It’s a chicken-or-egg situation. You have a ringing in your ears. And it’s causing you to feel pretty low. Or, perhaps you were feeling somewhat depressed before the ringing started. Which one came first is simply not certain.
When it comes to the link between depression and tinnitus, that’s precisely what researchers are attempting to find out. It’s fairly well established that there is a link between depressive disorders and tinnitus. The notion that one often comes with the other has been well established by numerous studies. But it’s much more challenging to recognize the exact cause and effect relationship.
Is Depression Caused by Tinnitus?
One study, published in the Journal of Affective Disorders seems to contend that a precursor to tinnitus may be depression. Or, to put it another way: They discovered that you can at times recognize a problem with depression before tinnitus becomes obvious. It’s likely, as a result, that we just notice depression first. In the publication of their study, the researchers indicate that anyone who goes through a screening for depression might also want to be examined for tinnitus.
Shared pathopsychology may be the base cause of both disorders and the two are commonly “comorbid”. Which is just a technical way of saying that depression and tinnitus may have some common causes, and that’s why they show up together so frequently.
Clearly, more research is required to figure out what that common cause, if there is one, actually is. Because it’s also feasible that, in some circumstances, tinnitus triggers depression; in other circumstances the reverse is true and in yet others, the two happen at the same time but aren’t linked at all. We can’t, right now, have much confidence in any one theory because we simply don’t know enough about what the link is.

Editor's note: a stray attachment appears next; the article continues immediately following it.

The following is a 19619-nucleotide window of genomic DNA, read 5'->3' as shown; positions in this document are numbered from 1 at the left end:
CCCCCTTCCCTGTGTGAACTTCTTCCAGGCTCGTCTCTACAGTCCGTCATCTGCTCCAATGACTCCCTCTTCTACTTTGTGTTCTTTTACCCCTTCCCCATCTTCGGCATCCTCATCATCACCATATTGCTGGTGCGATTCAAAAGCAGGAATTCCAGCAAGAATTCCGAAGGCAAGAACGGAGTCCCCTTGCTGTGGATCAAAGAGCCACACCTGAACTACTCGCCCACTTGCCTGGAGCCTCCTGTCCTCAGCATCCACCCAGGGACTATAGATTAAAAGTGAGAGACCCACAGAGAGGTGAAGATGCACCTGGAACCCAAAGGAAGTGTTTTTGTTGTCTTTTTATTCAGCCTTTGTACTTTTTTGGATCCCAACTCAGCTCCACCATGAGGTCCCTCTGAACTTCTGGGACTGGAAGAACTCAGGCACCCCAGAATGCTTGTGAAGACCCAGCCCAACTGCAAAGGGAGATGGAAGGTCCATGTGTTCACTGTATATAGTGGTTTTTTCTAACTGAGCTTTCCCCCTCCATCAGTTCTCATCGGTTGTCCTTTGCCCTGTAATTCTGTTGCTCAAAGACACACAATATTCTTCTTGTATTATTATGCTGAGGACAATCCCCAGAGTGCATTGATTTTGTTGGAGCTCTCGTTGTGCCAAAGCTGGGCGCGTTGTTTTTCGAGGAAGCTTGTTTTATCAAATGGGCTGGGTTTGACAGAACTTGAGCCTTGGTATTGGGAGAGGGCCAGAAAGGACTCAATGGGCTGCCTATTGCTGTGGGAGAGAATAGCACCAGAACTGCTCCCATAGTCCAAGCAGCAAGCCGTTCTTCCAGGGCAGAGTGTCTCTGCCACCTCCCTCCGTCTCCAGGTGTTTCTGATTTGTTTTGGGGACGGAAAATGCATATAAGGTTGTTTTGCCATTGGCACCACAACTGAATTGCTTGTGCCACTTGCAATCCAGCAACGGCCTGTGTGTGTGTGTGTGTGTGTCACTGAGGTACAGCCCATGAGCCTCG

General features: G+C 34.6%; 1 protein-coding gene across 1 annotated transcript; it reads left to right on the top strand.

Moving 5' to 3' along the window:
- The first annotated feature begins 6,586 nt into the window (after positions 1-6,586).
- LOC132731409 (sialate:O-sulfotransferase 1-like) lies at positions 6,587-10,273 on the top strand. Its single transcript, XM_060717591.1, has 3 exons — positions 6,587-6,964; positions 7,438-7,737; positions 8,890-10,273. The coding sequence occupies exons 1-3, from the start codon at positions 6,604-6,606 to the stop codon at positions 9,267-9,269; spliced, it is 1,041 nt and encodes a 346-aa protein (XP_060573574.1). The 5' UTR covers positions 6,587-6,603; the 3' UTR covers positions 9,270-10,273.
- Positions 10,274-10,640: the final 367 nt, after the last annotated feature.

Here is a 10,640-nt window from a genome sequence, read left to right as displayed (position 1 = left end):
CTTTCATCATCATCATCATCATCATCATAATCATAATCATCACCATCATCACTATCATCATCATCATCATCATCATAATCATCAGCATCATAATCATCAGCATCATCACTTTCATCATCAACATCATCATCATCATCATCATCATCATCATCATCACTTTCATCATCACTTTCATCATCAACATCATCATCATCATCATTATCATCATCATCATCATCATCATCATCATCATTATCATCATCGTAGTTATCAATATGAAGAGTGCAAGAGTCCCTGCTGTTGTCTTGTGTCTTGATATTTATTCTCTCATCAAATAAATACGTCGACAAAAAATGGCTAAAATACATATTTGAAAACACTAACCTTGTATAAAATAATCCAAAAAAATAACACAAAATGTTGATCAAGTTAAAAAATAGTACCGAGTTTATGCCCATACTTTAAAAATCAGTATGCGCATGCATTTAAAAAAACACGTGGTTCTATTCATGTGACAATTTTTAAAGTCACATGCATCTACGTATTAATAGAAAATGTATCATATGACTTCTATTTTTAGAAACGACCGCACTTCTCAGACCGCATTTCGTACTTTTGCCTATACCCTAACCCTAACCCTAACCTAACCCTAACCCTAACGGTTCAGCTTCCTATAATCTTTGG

If I Have Tinnitus Will I Experience Depression?
In part, cause and effect is difficult to pin down because major depressive conditions can happen for a large number of reasons. There can also be numerous reasons for tinnitus to occur. Tinnitus will usually cause a ringing or buzzing in your ears. Occasionally with tinnitus, you will hear other sounds including a thumping or beating. Noise damage over a long period of time is normally the cause of chronic tinnitus that won’t go away.
But there can be more severe causes for chronic tinnitus. Long lasting ringing in the ears can be caused by traumatic brain injury for instance. And tinnitus can occur sometimes with no evident cause.
So if you suffer from chronic tinnitus, will you develop depression? The variety of causes behind tinnitus can make that challenging to know. But what seems pretty clear is that if you don’t treat your tinnitus, your risks will probably increase. The following reasons may help sort it out:
- Tinnitus can make doing some things you enjoy, like reading, challenging.
- For some people it can be a frustrating and exhausting task to attempt to deal with the sounds of tinnitus that won’t go away.
- You might end up socially separating yourself because the buzzing and ringing causes you to have trouble with social communication.
Treating Your Tinnitus
Fortunately, the comorbidity of depression and tinnitus teaches us that we may be able to get relief from one by treating the other. From cognitive-behavioral therapy (which is created to help you ignore the sounds) to masking devices (which are created to drown out the noise of your tinnitus), the proper treatment can help you decrease your symptoms and stay focused on the things in life that bring you joy.
To put it in a different way, treatment can help your tinnitus fade to the background. That means social situations will be easier to stay on top of. You won’t lose out on your favorite music or have a tough time following your favorite TV show. And your life will have a lot less interruption.
Taking these steps won’t always stop depression. But treating tinnitus can help based upon research.
Remember, Cause And Effect Isn’t Clear
Medical professionals are becoming more serious about keeping your hearing healthy due to this.
We’re pretty confident that tinnitus and depression are related even though we’re not sure exactly what the relationship is. Whichever one began first, managing tinnitus can have a considerable positive effect. And that’s why this insight is important.